"The Protestant Religion and Liberties of England I will maintain"-William III
The Boyne Standard

The Grand Orange Lodge of England

Click here to edit subtitle

Grand Orange Lodge of England Data Policy

Guide to Data Protection, May 2018 

 

This document is intended to assist all levels of the Grand Orange Institution of England (‘GOLE’) in the approach to the requirements laid down by the Data Protection Acts of 1998 and 2017 with particular reference to the General Data Protection Regulation (‘GDPR’), which became part of UK law on 24th May 2018.  Note that personal data held on a deceased person is not subject to these rules. 


The GDPR is an EU regulation but has become a part of UK law.  This means that unless and until it is expressly repealed by the UK Parliament following Brexit, it remains in force, and should not therefore be overlooked. 


Some pointers for data protection: 

The legislation and GDPR seek to guarantee an individual’s rights over the data held by him or her by a third party; 

The individual has a right to know what personal data is held on him, so that he may correct it, that the data held is proportionate to the need to hold it, that the data is used in a specified manner and for a specified purpose, and to demand that personal data not be held on him.  This is subject to certain qualifications below, since societies would be unable to operate if they could not hold limited data on their members. 

“Personal data” is standard data to enable the identification of a living individual; this will usually be (for GOLE) a person’s name, address, contact details, dates for receiving degrees, references to the person on minutes or reports, and may also include dates of birth, reference to membership held of other Loyal Orders, photographs and social media profiles.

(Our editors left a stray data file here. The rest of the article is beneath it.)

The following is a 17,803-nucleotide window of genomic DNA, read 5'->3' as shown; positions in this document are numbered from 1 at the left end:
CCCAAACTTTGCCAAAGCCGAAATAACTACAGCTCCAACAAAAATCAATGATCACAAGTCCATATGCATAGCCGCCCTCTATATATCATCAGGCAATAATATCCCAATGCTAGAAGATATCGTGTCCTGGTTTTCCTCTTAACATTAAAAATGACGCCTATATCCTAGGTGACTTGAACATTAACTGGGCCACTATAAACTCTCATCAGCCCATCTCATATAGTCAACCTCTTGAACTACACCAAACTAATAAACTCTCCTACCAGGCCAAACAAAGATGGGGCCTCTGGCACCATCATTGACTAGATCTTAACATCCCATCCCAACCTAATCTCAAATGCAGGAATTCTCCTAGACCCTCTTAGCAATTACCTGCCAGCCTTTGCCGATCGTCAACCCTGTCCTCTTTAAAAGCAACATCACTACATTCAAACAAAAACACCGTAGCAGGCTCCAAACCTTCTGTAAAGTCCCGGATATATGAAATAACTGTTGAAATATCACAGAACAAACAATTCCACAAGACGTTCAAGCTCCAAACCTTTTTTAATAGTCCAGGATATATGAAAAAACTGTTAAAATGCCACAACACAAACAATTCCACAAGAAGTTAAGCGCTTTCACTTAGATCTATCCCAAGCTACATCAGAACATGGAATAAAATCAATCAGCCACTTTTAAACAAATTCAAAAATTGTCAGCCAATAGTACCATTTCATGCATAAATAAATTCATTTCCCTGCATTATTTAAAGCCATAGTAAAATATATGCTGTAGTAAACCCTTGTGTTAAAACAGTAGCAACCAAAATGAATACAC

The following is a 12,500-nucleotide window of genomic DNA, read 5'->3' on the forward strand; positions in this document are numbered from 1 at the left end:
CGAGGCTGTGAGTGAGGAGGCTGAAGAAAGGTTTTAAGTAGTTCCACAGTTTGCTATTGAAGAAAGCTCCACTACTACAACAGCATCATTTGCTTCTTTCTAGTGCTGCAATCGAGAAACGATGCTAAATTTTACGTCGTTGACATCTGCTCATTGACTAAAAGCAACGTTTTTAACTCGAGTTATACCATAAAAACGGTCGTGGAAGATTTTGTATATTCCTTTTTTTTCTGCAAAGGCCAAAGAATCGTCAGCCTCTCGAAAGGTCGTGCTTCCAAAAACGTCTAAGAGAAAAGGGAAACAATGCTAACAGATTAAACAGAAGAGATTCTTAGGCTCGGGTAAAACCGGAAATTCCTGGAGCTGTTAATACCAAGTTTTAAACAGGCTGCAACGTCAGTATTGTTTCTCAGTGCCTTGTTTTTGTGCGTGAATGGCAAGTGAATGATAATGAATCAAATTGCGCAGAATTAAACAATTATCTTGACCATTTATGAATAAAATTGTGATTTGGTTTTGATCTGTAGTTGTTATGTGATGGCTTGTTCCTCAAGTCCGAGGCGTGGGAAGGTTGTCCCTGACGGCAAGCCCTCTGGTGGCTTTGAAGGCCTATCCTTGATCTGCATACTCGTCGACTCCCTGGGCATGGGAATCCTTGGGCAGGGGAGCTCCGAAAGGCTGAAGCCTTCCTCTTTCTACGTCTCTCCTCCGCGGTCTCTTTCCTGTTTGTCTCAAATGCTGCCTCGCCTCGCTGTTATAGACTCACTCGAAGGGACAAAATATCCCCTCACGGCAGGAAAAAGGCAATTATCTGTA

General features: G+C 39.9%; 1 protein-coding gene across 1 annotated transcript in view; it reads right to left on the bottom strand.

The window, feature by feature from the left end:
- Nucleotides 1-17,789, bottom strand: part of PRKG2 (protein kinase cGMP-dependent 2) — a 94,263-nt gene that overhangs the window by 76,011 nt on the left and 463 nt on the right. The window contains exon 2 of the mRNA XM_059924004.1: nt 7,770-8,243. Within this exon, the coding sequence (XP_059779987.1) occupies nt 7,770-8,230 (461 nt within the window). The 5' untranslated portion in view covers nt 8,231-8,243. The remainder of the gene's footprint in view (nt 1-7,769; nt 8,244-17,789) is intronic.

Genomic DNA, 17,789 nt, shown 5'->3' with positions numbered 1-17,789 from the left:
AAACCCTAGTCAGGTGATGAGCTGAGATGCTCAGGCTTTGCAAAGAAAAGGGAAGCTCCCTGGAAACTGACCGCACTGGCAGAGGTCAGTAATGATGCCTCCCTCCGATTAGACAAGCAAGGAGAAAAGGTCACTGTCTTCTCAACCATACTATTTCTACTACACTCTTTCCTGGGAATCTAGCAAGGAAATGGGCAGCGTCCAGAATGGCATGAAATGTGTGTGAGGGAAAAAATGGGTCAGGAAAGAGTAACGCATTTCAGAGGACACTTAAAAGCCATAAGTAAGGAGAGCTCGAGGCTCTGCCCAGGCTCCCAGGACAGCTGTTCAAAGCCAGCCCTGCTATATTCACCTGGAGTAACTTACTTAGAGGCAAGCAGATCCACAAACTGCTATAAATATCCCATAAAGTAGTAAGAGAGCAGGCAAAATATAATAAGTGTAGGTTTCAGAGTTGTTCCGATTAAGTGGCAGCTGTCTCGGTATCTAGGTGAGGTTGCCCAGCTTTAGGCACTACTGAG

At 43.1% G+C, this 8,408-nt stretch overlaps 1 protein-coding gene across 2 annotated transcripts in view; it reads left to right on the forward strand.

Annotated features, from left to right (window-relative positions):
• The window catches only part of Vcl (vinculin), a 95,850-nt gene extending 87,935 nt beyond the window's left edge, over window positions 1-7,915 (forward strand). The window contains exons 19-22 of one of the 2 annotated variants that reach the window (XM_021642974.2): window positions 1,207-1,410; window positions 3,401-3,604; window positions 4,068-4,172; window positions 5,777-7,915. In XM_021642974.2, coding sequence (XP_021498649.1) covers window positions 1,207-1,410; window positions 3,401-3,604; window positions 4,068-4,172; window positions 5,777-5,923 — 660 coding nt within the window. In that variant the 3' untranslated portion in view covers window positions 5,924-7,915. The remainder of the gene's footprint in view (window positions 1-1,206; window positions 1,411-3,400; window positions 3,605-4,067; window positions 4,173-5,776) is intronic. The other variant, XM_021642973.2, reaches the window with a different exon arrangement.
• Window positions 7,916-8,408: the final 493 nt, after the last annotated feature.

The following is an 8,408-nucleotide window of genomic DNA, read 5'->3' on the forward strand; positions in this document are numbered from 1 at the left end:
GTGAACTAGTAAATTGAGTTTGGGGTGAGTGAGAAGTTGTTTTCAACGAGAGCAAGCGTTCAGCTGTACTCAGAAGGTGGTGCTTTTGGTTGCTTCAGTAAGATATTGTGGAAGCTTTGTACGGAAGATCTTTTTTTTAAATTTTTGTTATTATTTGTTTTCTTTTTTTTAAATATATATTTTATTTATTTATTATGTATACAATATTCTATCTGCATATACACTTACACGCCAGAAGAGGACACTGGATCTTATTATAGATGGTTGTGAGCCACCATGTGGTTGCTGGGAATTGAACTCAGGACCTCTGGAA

“Sensitive personal data” is data that goes beyond this, and includes information such as a person’s political or religious affiliations, sexuality etc.  It is not envisaged that a lodge would hold such information, with the exception that the regular place of worship is freely disclosed by the member prior to his initiation and may therefore be kept on file. 

The legislation requires societies to have an overall Data Protection Officer, who acts as the bridge between the membership and the Information Commissioner, who is the person appointed by Her Majesty’s Government to ensure the Data Protection Act and GDPR are complied with.  Within GOLE, this person is the Grand Secretary. 


As far as can be ascertained, private lodges, District lodges and Provincial Grand Lodges do not need a Data Protection Officer as they are off-shoots of GOLE.  However, lodges now require a Data Controller, and this has been sanctioned by the Grand Master to be the lodge secretary. 

Data Controllers (lodge secretaries) have a responsibility for the personal and any sensitive personal data they keep on file, and likewise have a duty if this data is compromised to report this as soon as possible to the Data Protection Officer.